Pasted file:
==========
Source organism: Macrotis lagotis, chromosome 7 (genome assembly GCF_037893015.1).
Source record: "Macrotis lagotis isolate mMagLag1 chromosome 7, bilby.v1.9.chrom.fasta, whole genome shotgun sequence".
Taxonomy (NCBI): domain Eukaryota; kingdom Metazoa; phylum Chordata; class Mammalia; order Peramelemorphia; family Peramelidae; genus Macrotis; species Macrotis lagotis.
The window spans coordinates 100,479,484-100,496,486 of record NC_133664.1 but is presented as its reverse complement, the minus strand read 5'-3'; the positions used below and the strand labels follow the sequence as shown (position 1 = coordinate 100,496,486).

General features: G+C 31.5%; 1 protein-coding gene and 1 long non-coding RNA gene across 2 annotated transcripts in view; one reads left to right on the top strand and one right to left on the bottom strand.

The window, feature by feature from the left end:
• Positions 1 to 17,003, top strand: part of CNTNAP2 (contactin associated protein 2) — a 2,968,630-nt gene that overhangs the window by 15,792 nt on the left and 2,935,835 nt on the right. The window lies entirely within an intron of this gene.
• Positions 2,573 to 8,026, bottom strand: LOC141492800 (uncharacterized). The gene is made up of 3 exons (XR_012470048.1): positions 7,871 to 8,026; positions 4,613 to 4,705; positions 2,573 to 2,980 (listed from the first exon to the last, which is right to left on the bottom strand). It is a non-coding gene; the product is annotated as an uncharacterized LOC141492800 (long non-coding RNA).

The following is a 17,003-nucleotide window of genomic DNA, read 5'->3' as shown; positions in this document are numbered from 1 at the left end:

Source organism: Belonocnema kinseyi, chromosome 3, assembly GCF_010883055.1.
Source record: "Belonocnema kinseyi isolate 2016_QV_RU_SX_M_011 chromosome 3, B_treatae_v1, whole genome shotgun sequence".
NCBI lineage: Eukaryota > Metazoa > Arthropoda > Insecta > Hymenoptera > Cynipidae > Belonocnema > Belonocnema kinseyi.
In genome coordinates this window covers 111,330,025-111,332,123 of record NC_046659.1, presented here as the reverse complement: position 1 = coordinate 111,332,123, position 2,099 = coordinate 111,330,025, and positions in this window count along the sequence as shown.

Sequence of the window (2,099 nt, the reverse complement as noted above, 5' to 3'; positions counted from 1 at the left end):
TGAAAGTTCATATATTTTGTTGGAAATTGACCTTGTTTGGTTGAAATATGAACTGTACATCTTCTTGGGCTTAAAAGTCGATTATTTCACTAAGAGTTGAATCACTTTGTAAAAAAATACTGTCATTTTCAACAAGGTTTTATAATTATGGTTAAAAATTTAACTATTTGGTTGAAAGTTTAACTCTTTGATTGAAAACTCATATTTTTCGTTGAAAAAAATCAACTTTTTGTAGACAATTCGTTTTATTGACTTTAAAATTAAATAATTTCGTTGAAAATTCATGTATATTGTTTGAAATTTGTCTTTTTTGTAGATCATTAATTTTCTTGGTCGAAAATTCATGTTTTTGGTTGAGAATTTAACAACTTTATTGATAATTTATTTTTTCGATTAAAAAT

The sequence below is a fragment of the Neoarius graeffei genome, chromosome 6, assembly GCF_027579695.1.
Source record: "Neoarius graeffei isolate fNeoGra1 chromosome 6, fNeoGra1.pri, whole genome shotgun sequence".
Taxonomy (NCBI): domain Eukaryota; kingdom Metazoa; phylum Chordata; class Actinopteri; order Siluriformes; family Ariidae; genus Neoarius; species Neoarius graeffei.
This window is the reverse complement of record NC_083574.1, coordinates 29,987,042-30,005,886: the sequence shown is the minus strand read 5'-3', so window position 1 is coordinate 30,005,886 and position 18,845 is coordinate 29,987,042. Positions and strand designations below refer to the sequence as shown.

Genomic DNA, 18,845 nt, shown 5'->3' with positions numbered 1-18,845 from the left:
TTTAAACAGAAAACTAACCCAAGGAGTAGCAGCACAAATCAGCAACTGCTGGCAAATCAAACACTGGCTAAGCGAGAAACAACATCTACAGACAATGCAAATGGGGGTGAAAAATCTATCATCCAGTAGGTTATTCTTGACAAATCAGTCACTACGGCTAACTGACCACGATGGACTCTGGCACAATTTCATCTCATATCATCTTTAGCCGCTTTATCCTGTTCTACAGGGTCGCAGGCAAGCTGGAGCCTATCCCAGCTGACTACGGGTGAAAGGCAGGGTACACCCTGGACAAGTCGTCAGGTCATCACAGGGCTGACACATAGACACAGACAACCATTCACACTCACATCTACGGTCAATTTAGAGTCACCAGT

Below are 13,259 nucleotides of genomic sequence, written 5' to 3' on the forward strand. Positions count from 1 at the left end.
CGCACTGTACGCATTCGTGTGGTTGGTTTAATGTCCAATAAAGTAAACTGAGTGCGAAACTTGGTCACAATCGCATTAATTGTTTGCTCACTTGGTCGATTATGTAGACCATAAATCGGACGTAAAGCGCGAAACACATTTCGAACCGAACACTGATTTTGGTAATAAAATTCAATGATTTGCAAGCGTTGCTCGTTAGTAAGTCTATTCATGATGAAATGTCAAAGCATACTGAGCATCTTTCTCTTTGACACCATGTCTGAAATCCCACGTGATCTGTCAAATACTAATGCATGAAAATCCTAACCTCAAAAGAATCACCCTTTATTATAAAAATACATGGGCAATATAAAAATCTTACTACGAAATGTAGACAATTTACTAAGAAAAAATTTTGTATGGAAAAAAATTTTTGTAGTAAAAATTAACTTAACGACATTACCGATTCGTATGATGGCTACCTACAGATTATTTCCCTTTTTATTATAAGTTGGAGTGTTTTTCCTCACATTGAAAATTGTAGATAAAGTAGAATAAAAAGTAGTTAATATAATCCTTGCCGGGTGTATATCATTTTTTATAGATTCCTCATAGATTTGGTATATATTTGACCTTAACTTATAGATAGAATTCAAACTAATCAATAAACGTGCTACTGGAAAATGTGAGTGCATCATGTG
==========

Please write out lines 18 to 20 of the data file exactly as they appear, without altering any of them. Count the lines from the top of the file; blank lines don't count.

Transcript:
Taxonomy (NCBI): domain Eukaryota; kingdom Metazoa; phylum Chordata; class Actinopteri; order Siluriformes; family Ariidae; genus Neoarius; species Neoarius graeffei.
This window is the reverse complement of record NC_083574.1, coordinates 29,987,042-30,005,886: the sequence shown is the minus strand read 5'-3', so window position 1 is coordinate 30,005,886 and position 18,845 is coordinate 29,987,042. Positions and strand designations below refer to the sequence as shown.

Genomic DNA, 18,845 nt, shown 5'->3' with positions numbered 1-18,845 from the left: